Sports can create confident, responsible students, but can also lead to stress


William Dimmit

A member of the PTA basketball team makes a shot at the basket.

Desiree Addo, Contributing Writer

Monroe-Woodbury High School offers a variety of sports that benefit students’ physical and mental well being, but participation in sports also contributes to additional stress for young people.

Some teachers are in full support of students getting involved in sports. Ms. Cunningham, Monroe-Woodbury geometry teacher and a mother said, “As a parent, I actually feel that kids should be involved in sports and activities. I think it keeps the students socially involved, and it’s better for their mental health because they’re with their peers more often.”

Freshman Jesus Romero is among these students. Romero plays soccer during the fall season and is in the intramural soccer program. 

Romero said that his teammates and coaches constantly inspired and supported him.

“They cheer me on, they tell me I can do well and even push me to be better than I already am,” said Romero.

Both students and staff agree that sports activities have many benefits for students.

In an email, Ms. Hock, Monroe-Woodbury High School’s athletic director said “The social aspects of participation are a tremendous benefit, and teammates become family and represent a great support system. Sports promote personal responsibility, help students to develop confidence, and challenge individuals to push themselves in many ways.” 

Ms. Hock said that sports inspire kids to reach new heights they didn’t know were possible. 

“This [being pushed] is how we grow and become the best versions of ourselves that we can be. Athletes are known for their work ethic and that is a coveted and transferable lifelong skill,” said Ms. Hock.

However, some complain that sports add stress to student’s schedules and can be a burden. 

According to a report from Ohio University titled “Stress and School Sports”,  30 percent to 50 percent adolescent athletes experience burnout, which is fairly common among teen athletes who play two or more sports and it can have a negative impact on other activities. The report noted that one study showed that 20 percent of adolescent soccer players “experienced high levels of stress before games” and others reported stress after games, especially if their team lost.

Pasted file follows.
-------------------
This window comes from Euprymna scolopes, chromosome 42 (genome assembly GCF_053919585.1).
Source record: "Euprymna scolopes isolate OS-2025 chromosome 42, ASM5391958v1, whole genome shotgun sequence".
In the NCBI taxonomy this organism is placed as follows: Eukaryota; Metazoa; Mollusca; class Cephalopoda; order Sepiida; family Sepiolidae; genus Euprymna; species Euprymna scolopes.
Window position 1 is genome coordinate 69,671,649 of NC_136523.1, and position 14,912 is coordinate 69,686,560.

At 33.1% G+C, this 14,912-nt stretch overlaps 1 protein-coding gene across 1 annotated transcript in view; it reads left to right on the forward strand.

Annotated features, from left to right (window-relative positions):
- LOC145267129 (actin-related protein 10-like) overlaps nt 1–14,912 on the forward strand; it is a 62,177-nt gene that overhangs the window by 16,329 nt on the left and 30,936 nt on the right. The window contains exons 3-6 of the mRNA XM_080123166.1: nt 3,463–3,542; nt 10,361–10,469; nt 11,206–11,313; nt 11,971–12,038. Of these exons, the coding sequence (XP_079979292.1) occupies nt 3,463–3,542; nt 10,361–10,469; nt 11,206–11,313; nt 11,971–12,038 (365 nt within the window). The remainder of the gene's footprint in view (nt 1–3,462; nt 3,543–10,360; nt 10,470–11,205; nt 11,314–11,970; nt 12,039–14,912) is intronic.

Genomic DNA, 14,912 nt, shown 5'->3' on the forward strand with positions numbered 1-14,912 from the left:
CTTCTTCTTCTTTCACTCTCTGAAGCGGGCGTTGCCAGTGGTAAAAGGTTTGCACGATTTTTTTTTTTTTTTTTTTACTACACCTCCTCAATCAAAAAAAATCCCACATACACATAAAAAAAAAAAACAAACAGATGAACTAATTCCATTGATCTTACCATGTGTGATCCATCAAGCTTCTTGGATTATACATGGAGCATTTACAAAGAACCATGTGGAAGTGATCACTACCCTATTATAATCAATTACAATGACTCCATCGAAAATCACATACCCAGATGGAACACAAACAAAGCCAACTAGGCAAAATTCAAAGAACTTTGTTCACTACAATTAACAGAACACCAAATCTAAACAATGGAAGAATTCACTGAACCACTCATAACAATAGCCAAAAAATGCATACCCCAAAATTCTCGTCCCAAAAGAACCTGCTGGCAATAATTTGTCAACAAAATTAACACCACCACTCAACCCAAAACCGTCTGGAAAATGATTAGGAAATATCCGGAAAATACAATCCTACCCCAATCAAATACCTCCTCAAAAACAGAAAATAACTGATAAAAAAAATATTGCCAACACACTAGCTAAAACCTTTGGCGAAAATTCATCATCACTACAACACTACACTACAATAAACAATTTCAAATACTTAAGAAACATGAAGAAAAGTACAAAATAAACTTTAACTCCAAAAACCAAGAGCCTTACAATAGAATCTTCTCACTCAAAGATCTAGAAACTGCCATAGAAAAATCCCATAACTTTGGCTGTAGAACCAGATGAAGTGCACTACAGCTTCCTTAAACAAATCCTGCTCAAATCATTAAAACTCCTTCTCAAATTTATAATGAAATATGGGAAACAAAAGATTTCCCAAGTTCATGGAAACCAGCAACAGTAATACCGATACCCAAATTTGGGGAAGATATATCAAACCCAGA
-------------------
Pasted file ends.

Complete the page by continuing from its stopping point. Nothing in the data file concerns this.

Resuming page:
Ms. Panetta, one of Monroe-Woodbury’s psychologists, advised students struggling with stress on how to stay organized and manage stress.

“As a teenager, it’s important to have a calendar, an agenda to help keep all your priorities organized,” she said. “If you need help organizing everything, you can always as an adult you trust in the building, and reach out to your school counselor in guidance, also support staff such as a psychologist or social worker.”  

Ms. Hock agreed that students should use adults as a resource when they need help. In an email Ms. Hock said “Coaches and teammates should be a source of strength, not stress and their activities should be a source of enjoyment.” 

But when it came down to it, Ms. Hock’s greatest advice was for students to choose for themselves, in respect to their personal lives and schedules, if it is truly best to participate in activities or not. 

“Extracurricular activities are just that… ‘extra.’ This means that it is optional and each student needs to weigh the benefits for themselves personally,” Ms. Hock said.